Should you pick a savings account with a bonus?

6 May 2020

Easy access accounts are increasingly offering teaser deals or restrictions. Make sure you check the small print before you dive in


Millions of savers put their money into deals with bonus rates each year, tempted by the boosted returns on their cash. However, exclusive research for Moneywise suggests customers could be losing out in the long run by doing this.

Banks and building societies often use deals with inflated bonus or teaser rates to win over new customers. Around a fifth of best-buy savings accounts last year included a short-term bonus.

These rates are very competitive at first, but then at the end of the temporary period  usually 12 months  they drop dramatically.

Research shows that most people do not switch once their bonus period comes to an end. Only four in 10 savers move their cash to a higher-paying account when their bonus expires and the rate on their savings drops, according to research by Investec Bank for Moneywise.

Worryingly, of those with money left in savings accounts after their bonus expires, only six out of 10 know their new rate of interest.

For savers who do not move their money, it may make more sense to go for a slightly lower rate without a bonus.

Linda Brown, head of savings at Investec Bank, says: “It is important for savers choosing accounts to be aware when their bonus expires and ensure they are happy with their new rate of interest.

“There are lots of changes in the retail savings market and people need to keep a close eye on the interest rates and be comfortable with them being competitive and fair.”

Providers that have topped the best-buy tables in the past year with a bonus rate include Marcus from Goldman Sachs, Cynergy Bank and Coventry Building Society.

One of the highest paying easy-access accounts currently available is the Saga Easy Access Savings Account. It pays 1.2% and can be opened and managed online with a deposit of £1. The rate includes a 0.2% bonus for 12 months.

This means that after a year the rate drops to 1%, putting it below what you would get if you took out the Marcus account, which now pays 1.2%, and does not have a bonus.

The Saga deal is effectively a rebadged version of the Marcus account, with a few extra perks for the over-50s such as discounts at shops and restaurants.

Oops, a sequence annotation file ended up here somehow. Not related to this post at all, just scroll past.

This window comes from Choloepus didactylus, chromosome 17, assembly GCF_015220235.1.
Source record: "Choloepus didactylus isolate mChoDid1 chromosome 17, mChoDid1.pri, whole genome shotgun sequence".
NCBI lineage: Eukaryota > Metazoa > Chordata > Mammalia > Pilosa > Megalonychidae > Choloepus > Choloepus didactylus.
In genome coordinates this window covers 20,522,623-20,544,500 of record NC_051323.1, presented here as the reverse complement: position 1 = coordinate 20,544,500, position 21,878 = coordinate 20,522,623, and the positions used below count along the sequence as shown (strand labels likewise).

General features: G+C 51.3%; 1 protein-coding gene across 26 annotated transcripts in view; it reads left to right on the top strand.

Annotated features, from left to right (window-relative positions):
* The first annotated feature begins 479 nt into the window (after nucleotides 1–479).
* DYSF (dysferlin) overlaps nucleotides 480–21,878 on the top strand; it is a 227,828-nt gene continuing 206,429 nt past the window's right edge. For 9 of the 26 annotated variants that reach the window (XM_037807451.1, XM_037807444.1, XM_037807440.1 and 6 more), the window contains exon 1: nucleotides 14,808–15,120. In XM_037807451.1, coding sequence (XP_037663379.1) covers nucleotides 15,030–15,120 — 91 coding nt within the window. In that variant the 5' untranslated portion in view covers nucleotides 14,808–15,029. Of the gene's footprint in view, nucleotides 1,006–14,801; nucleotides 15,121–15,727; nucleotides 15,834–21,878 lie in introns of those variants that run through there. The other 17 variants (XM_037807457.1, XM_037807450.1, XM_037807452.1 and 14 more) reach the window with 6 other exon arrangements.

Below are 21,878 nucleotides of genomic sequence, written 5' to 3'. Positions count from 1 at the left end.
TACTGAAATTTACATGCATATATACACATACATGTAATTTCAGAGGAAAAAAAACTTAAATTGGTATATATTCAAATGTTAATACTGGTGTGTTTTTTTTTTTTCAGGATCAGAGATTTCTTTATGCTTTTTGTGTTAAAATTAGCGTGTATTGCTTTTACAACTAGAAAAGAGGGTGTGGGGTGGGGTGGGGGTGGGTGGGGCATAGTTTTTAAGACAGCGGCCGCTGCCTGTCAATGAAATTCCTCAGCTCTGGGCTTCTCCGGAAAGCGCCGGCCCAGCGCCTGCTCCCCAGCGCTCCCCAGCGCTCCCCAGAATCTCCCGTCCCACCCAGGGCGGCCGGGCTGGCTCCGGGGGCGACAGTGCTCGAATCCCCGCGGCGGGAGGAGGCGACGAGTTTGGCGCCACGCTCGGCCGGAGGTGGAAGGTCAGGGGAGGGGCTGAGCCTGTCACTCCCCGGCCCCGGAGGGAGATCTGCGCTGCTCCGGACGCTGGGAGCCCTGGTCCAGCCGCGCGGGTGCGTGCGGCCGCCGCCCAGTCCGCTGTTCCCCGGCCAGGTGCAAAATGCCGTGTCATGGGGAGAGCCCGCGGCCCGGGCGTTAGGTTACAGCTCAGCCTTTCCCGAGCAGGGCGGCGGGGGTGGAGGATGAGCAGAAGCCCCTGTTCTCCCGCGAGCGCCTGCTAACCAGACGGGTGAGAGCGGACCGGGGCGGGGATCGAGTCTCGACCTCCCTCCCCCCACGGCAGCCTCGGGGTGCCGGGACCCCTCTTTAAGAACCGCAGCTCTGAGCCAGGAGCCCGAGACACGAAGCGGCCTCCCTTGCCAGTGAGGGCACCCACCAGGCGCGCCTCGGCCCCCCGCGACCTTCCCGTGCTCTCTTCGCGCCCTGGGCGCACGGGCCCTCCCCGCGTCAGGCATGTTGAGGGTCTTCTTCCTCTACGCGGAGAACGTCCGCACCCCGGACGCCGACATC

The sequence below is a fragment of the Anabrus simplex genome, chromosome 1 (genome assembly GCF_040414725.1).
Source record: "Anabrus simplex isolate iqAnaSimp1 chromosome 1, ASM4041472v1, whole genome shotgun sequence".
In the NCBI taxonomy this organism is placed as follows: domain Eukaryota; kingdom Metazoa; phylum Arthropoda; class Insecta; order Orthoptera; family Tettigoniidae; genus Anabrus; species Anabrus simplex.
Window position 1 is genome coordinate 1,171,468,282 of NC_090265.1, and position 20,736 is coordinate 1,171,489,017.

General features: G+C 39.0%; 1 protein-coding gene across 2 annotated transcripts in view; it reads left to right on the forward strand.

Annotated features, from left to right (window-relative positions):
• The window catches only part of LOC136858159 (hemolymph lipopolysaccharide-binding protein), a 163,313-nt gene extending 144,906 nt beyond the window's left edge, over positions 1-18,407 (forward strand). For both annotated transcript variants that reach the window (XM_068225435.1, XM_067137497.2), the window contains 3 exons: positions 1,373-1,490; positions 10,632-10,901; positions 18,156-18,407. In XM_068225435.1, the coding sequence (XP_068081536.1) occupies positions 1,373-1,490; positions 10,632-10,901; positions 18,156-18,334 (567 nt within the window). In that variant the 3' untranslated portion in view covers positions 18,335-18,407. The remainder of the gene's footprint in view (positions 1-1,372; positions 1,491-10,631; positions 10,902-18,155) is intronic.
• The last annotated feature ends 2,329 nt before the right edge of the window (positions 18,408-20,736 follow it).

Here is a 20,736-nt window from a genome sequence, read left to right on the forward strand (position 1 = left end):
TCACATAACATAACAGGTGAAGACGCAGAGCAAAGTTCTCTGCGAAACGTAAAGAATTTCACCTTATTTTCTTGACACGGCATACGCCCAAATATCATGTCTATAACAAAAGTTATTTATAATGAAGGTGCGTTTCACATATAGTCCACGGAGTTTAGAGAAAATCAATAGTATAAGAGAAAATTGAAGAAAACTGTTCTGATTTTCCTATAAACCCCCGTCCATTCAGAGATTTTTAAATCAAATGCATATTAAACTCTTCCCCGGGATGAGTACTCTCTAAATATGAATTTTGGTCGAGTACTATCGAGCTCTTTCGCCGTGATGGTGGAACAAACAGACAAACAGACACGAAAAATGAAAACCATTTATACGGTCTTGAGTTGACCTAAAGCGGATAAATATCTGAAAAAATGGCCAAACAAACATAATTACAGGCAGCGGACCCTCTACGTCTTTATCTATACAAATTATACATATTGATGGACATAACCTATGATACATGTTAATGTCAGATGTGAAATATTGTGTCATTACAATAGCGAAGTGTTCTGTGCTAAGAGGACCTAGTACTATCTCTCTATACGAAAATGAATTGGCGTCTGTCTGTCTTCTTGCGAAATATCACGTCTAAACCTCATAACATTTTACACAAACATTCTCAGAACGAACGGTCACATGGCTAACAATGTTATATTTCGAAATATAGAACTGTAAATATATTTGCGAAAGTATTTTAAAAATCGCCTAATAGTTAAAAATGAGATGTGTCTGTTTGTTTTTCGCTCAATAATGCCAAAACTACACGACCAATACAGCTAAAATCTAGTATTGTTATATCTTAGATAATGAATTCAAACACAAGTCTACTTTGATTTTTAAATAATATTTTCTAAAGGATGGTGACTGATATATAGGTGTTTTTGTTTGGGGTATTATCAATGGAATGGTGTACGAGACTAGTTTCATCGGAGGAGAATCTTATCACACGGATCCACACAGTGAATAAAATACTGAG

Andrew Hagger, savings expert from Moneycomms, says: “While you can understand why some people are attracted to rates inflated by a bonus element, too many are falling into the trap of not switching when the rate falls, undoing their initial good work and leaving their savings provider to benefit at their expense.”

Best easy-access accounts



Opening and managing account

Additional information

Marcus by Goldman Sachs







Pays 0.2% bonus for the first 12 months.

RCI Bank






Online, branch, post


Cynergy Bank



Pays 0.40% bonus for 12 months. Existing customers only.

Shawbrook Bank




Family Building Society


Online, branch, post

Only 20 withdrawals a year.

Newbury Building Society


Online, branch, post

Existing members only.

Watch out for restrictions

It is not just bonus rates that you have to look out for either as easy-access accounts sometimes have other restrictions.

Until recently, Virgin Money’s easy-access account was a best buy with a rate of 1.31%. However, it only allowed account holders to make two withdrawals a year.

Other top rates are often only available to customers who have been with their bank for some time.

Cynergy Bank is offering a rate 1.15%, but it is only available to existing customers. Meanwhile, Family Building Society’s Market Tracker Saver account at 1.13% only allows you 20 withdrawals a year.

Tips for choosing a savings account

Make sure you look closely at the terms and conditions, so you know what you are getting into.

If you take out an account with a bonus rate, make sure you set yourself a reminder to transfer your cash out to a better alternative once it ends.

It is also wise to shop around as high street bank rates are not always the best and often lower than those offered by smaller providers.


Marcus by Goldman Sachs, 1.2%

Marcus by Goldman Sachs pays 1.2% interest a month. A deposit is not required to open it but you will need a UK phone number. The account can be opened and managed online and withdrawals are unlimited.


easy access a/c

Your review should mention that the FCI 85,000 compensation will only apply to one account if you have Marcus and Saga accounts.

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